Apportioned the Upper Basin water supply on the basis of:

  • 50,000 AF/yr. to Arizona
  • 51.75 percent to Colorado
  • 23 percent to Utah
  • 11.25 percent to New Mexico
  • 14 percent to Wyoming

The apportionments made to the respective States are of any and all man-made depletions. Beneficial use is the basis, the measure and the limit of the right to use. No State may exceed its apportioned use in any water year when the effect of such excess use is to deprive another Signatory State of its apportioned use. The Compact created the Upper Colorado River Commission, which apportions the consumptive use of the water of the Little Snake River (LSR) and its tributaries between Colorado & Wyoming. Water diverted from the main stem of the LSR below a point one hundred feet below the confluence of Savery Creek and the LSR is administered on the basis of an interstate priority schedule prepared by the UCRC.

Basic Apportionments under the Law of the River:

Lower Basin States

  • Arizona: 2,800,000 acre-feet/yr.
  • California: 4,400,000 acre-feet/yr.
  • Nevada: 300,000 acre-feet/yr.
Upper Basin States
  • Colorado: 51.75 percent
  • New Mexico: 11.25 percent
  • Utah: 23 percent
  • Wyoming: 14 percent

Estimates of Wyoming’s Colorado River Compact Water Supply:

  • If Upper Basin Water Supply gets7.5 MAF, then Wyoming’s share would be 1,043,000 AF/yr.
  • If Upper Basin Water Supply is 6.3 MAF, then Wyoming’s share is 875,000 AF/yr.
  • If Upper Basin Water Supply is 6.1 MAF, then Wyoming’s share is 847,000 AF/yr.

California Seven-Party Agreement:

Fassett provided a detailed description of the ongoing seven-State discussions that have led to the development of the CA 4.4 MAF Plan, which is California’s proposed means to reduce its dependence on Colorado River water supplies down from the present 5.2 MAF/yr. to California’s basic apportionment of 4.4. MAF/yr.

Discussion on Future Educational Presentations to Basin Advisory Group

Talbott asked for discussion of these matters. Suggestions that were made were the following:

  • Send out the agenda a week in advance of the meeting.
  • Finish Fassett presentation at the next meeting of the Basin Advisory Group.
  • Ann McKinnon’s presentation to the Wyoming Outdoor Council Annual Meeting in Casper on Wyoming Water Law.
  • American Farmland Trust information on urbanization impacts.
  • Ramifications of the MWD/PVID Dry-Year Leasing Program
  • Bobbi Frank’s presentation about the Wyoming Association of Conservation Districts (WACD) lawsuit against the Clean Water Action Plan. Mac Blewer: if we are to have a presentation on potentially controversial topics such as this we should have presentations about the other side of the coin to ensure some balance.
  • Bob Grieve: Information about the model that is intended to be developed and used.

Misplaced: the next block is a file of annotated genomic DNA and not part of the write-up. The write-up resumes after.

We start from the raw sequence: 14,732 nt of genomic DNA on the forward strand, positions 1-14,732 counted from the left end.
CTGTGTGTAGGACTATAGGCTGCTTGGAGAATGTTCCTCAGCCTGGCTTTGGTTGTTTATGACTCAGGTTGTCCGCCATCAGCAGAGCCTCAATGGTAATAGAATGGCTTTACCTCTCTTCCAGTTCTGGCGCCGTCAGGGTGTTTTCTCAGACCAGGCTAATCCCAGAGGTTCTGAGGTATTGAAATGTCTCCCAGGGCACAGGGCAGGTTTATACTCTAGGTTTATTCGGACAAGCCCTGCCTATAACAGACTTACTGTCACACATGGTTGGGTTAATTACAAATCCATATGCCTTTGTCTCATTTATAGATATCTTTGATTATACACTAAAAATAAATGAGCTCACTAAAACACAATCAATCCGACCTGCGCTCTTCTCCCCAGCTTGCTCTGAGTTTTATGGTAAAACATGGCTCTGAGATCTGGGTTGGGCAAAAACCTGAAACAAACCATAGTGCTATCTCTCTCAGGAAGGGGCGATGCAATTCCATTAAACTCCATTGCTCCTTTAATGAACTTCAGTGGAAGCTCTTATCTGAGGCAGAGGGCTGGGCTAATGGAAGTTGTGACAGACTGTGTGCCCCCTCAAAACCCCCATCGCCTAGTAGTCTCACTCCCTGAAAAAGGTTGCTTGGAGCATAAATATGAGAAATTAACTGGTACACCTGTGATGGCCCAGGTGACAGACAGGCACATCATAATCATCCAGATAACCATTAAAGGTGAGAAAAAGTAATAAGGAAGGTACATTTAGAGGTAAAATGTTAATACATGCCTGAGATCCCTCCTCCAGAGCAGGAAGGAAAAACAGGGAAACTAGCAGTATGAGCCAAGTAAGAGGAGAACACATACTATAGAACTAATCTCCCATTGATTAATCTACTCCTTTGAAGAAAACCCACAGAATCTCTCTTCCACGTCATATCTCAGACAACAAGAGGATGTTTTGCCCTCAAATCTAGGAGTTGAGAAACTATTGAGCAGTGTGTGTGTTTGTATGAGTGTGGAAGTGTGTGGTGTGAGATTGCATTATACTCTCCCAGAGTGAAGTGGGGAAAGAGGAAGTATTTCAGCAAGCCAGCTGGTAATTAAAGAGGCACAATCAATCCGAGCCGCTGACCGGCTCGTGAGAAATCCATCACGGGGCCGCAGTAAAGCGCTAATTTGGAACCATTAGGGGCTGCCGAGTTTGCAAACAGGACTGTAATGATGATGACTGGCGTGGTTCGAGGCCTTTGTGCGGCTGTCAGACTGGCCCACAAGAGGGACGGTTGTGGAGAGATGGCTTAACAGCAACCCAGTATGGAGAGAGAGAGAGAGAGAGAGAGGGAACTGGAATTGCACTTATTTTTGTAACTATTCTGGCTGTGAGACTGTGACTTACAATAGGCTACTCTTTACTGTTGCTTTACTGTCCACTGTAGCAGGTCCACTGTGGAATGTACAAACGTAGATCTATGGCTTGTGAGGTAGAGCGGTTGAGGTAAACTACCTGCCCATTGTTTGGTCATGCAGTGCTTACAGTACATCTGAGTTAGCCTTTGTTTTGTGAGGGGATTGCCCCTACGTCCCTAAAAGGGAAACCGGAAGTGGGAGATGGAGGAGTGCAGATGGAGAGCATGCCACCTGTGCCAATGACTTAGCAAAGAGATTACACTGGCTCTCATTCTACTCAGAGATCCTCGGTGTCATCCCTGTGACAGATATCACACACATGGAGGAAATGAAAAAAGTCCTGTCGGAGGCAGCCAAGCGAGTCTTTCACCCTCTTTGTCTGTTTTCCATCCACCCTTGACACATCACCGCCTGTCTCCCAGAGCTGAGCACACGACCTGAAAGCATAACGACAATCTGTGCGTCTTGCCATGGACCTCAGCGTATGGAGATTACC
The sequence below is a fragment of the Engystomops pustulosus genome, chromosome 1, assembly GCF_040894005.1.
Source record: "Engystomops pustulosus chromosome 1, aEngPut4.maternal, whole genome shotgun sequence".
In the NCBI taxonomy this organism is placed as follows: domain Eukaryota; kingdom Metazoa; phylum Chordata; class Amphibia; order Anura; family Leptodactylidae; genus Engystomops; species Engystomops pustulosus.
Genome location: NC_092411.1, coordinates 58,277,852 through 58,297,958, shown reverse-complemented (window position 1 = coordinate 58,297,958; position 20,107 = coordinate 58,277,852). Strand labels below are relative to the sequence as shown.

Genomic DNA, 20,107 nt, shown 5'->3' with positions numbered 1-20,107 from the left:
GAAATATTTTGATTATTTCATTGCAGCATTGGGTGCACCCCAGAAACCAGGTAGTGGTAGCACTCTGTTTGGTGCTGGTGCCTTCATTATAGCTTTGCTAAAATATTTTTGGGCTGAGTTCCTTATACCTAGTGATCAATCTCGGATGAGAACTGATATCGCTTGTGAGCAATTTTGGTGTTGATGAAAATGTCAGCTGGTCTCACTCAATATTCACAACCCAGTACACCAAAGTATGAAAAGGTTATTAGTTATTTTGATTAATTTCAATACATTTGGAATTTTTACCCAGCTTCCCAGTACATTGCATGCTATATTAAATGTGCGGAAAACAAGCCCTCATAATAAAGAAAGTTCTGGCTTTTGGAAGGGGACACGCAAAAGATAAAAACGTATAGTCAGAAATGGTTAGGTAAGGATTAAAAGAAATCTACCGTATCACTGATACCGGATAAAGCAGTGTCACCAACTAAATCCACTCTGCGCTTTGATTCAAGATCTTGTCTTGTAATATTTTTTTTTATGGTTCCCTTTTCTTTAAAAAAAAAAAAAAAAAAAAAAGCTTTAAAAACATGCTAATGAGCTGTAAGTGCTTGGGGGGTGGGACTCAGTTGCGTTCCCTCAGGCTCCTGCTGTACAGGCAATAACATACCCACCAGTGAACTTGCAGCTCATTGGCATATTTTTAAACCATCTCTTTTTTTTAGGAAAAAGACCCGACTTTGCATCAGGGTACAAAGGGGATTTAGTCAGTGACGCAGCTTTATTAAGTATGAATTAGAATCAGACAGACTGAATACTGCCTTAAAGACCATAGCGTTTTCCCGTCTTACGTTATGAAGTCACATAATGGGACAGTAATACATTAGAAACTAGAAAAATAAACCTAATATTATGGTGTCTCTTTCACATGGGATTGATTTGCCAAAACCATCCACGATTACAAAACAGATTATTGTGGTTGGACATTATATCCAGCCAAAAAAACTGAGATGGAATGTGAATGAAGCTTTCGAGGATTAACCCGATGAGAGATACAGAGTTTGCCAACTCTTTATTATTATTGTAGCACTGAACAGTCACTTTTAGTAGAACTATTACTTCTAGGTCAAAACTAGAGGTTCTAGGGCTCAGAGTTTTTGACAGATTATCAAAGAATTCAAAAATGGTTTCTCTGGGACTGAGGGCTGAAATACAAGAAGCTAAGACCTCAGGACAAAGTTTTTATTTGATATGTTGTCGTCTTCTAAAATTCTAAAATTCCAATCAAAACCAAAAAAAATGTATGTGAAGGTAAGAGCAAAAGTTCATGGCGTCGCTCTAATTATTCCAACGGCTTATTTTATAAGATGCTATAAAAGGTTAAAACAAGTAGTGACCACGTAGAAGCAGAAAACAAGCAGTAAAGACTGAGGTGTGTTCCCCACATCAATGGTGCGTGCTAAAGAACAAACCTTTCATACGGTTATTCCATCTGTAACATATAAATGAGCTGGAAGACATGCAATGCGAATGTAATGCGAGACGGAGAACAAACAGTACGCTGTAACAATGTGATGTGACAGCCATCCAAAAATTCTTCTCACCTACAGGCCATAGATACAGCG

• Presentation on what the projected load and demand growth, population growth, etc.
  • Ground water modeling activities in the Little Snake River Basin - presentation at the next meeting of the BAG in Baggs by Case/Bergantino
  • Presentation on species and habitat status of fish and wildlife in the Green River Basin
  • Recreational use on the Green River - permitting system on the Green River
  • Hydrology of the Colorado River
  • Industrial and municipal growth projections
  • Tourism, travel/revenues generated by tourism and recreation
  • Instream flow benefits presentation (Tom Annear suggested as a presenter)

Shields asked the group if they have considered whether they would prefer a short briefing paper for some of these suggested presentations (that could then be discussed as need be at the next meeting), a presentation in person or both. There seemed to be a consensus that both would be useful. The suggestion was made that a bibliography should be included with each of these presentations. Hicks made the suggestion that the agenda needs to be sent out ahead of time so that members can “read or study up” ahead of the upcoming meeting. Mike Meyer noted that we have come up with quite a list. He suggested picking out 3 or 4 to present at the next meeting(s) and sending out written information - papers/summaries/synopses for those topics that lend themselves to written format.

Question asked by irrigator about getting into the specifics of whether the supply to a riparian area is due to return flows or groundwater, etc..

Question asked by George Salisbury about studying of transbasin diversions. Answer: There is not an intent to develop new proposals.

Kirk Heaton: Coalbed methane impacts - is it an issue in this Basin? Answer: Not a significant issue here.

Issues Identification

The Basin Advisory Group did not delve into these topics on account of lack of time at this meeting. Talbott asked the group, prior to the next meeting, to think about what needs to be addressed in the water plan (those issues that need to be addressed in the plan). Talbott: the plan will be no good unless it addresses the issues that are important to you. As E. Green said at the first meeting, the intent is to prepare a “descriptive” rather than a “prescriptive” plan.

Hicks: I want to come back to what Bob Grieve and I said earlier - the spreadsheet water model needs to be accurate, to be of the right resolution and to be useful for decision-making. I would like to have the consultant come to the next meeting to make a presentation concerning exactly how the model will be developed.

Talbott: to those of you who are getting frustrated that you have not had a chance to do much yet,consider that you have done a lot of listening and at the next meeting come prepared to do some talking.

Future Meetings

The next meeting will be held at the public school music room in Baggs, Wyoming on August 10th beginning at 5:00 p.m.

The meeting adjourned at 8:15 p.m.